How do we develop the skills needed to navigate our specific social environment? How do cognitive capacities interact with social cognitive processes to facilitate the completion of developmental tasks? What aspects of brain maturation are impacted by the social environment, and can this inform our understanding of mental health disorders?

Our lab applies longitudinal research methods to investigate the intertwined social, biological, and cognitive processes that underlie the development of skills needed to navigate the social environment. We broadly examine how brain development and social environmental influences interact and impact on social cognitive development during the transition into adolescence.

Research overview

Brain development

A fundamental task in neuroscience is to characterize the brain’s developmental course. It is only with this knowledge that we can begin to identify individuals who deviate in neurotypical development and tailor intervention efforts to impact processes when they are most malleable. The lab is engaged in several projects characterizing typical brain development trajectories in longitudinal samples of MRI data. Further, the pace of brain development differs between individuals. We examine how individual differences in structural brain changes and functional brain orgnaization relate to behavior, cognition, and well-being in children and adolescence.

Social navigation

Changes in brain structure reflect developmental tasks, and the prolonged development of certain neural systems reflects a level of plasticity in adolescence. Indeed, the areas of the brain undergoing the most structural change in adolescence are involved in higher-order processes such as complex social cognition. In our lab, we incorporate the particularly protracted development of complex social cognition in neurodevelopmental models of learning, decision making, and behavior.

Current projects

International collaboration for replicable brain development

Beginning in 2014, several junior researchers from sites around the world began a project together with the goal of creating replicable trajectories of brain development. We continue this work, focused now on understanding variability and individual differences in brain development across adolescence.

ABCD study secondary analyses & workshops

We actively use the ABCD dataset in investigations of how digital technology use relates to brain function, cognition, and behavior. In August 2019, we hosted an NIMH-funded workshop on using the ABCD dataset to relate brain development to mental health, We hosted another NIMH-funded workshop on longitudinal modeling of the ABCD dataset in summer 2021.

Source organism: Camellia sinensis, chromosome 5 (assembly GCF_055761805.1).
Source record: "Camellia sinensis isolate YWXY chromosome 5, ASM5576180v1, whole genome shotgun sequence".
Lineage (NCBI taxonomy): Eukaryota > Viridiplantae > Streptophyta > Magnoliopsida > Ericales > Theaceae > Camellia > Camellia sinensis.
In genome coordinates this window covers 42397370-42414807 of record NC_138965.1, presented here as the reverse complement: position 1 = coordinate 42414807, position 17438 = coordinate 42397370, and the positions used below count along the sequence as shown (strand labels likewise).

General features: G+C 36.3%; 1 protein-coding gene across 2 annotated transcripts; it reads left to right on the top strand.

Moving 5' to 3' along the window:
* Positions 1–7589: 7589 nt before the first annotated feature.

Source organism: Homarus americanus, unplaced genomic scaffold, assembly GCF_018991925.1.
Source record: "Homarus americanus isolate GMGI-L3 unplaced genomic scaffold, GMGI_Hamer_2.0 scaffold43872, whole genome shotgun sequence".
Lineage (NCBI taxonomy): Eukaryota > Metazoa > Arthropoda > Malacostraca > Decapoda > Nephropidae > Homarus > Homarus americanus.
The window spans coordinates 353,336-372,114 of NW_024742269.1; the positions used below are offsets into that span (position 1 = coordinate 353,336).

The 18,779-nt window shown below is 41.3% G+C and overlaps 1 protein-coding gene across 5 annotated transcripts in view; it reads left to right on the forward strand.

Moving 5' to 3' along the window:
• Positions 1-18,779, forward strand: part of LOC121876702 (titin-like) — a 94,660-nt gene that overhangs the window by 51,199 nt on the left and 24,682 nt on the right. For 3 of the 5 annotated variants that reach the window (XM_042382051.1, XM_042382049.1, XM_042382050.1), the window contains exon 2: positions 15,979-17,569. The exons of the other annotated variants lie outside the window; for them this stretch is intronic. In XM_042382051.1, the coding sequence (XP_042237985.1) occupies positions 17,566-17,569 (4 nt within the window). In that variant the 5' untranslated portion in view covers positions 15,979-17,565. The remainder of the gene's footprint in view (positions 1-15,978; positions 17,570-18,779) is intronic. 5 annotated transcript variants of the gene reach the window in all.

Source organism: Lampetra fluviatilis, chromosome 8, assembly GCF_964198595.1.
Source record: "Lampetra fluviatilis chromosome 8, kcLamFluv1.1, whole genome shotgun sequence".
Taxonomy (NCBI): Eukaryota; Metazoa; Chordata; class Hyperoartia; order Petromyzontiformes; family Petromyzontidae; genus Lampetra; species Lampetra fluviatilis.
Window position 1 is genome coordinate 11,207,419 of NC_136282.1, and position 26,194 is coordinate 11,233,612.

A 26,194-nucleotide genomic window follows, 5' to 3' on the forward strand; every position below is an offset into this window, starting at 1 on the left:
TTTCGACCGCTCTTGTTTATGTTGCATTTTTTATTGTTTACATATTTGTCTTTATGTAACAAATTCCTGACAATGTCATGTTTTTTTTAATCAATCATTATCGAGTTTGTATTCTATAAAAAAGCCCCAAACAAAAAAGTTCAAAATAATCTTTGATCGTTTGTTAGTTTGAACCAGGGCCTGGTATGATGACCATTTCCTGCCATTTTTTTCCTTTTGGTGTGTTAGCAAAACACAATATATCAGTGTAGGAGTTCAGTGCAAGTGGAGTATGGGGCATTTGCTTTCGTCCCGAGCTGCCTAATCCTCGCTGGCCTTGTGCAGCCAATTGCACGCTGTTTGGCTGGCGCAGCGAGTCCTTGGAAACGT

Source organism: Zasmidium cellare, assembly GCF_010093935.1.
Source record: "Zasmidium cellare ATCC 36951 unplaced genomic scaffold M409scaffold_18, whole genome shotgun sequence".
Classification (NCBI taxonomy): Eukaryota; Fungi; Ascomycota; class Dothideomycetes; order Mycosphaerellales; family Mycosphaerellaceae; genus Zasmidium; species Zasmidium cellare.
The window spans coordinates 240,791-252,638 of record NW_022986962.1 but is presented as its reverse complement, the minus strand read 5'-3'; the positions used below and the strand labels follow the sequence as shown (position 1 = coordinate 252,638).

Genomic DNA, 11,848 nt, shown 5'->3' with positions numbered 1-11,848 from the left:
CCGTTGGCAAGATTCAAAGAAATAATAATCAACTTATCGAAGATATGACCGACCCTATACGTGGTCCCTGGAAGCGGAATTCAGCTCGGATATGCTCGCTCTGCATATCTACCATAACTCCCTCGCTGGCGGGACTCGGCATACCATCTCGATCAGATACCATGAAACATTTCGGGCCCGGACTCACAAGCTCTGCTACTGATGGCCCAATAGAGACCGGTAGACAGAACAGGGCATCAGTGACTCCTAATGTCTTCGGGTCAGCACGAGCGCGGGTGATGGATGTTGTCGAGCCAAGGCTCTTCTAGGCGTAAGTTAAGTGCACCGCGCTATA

The Navigating Networks study focuses on adolescent social and cognitive development during the transition to middle school using longitudinal social network, brain, and cognitive assessments.

Social and digital adaptation to “social” distancing

This 10-week longitudinal study examined how the use of digital technology impacts feelings of social connectedness and well-being in adolescents during a period of increased physical distancing.

MoM Study

As part of the Center on Parenting and Opioids, this study is focused on examining mentalizing in mothers who use opioids, and how intervention treatments may change the way that the mothers think and interact with their children.

Tablet Study

Co-created study with local middle school to examine how the use of in-class tablets and digital technology relate to cognition, risky decision making, and anxiety. We collected our baseline measure of data (300 students) shortly before schools switched to remote learning in the United States due to COVID-19.

Peer influences study

We collaborate with researchers at the Oregon Research Institute on projects using data collected from the Peer Influences study.

Individual Differences in Functional Mentalizing

The goal of this project is to gain a better understanding of altercentric interference (the tendency to automatically compute the visual perspective of other people) and its relationship to inhibitory control and functional perspective-taking. The project utilizes a variety of questionnaires and behavioral tasks, and is conducted on an adult population.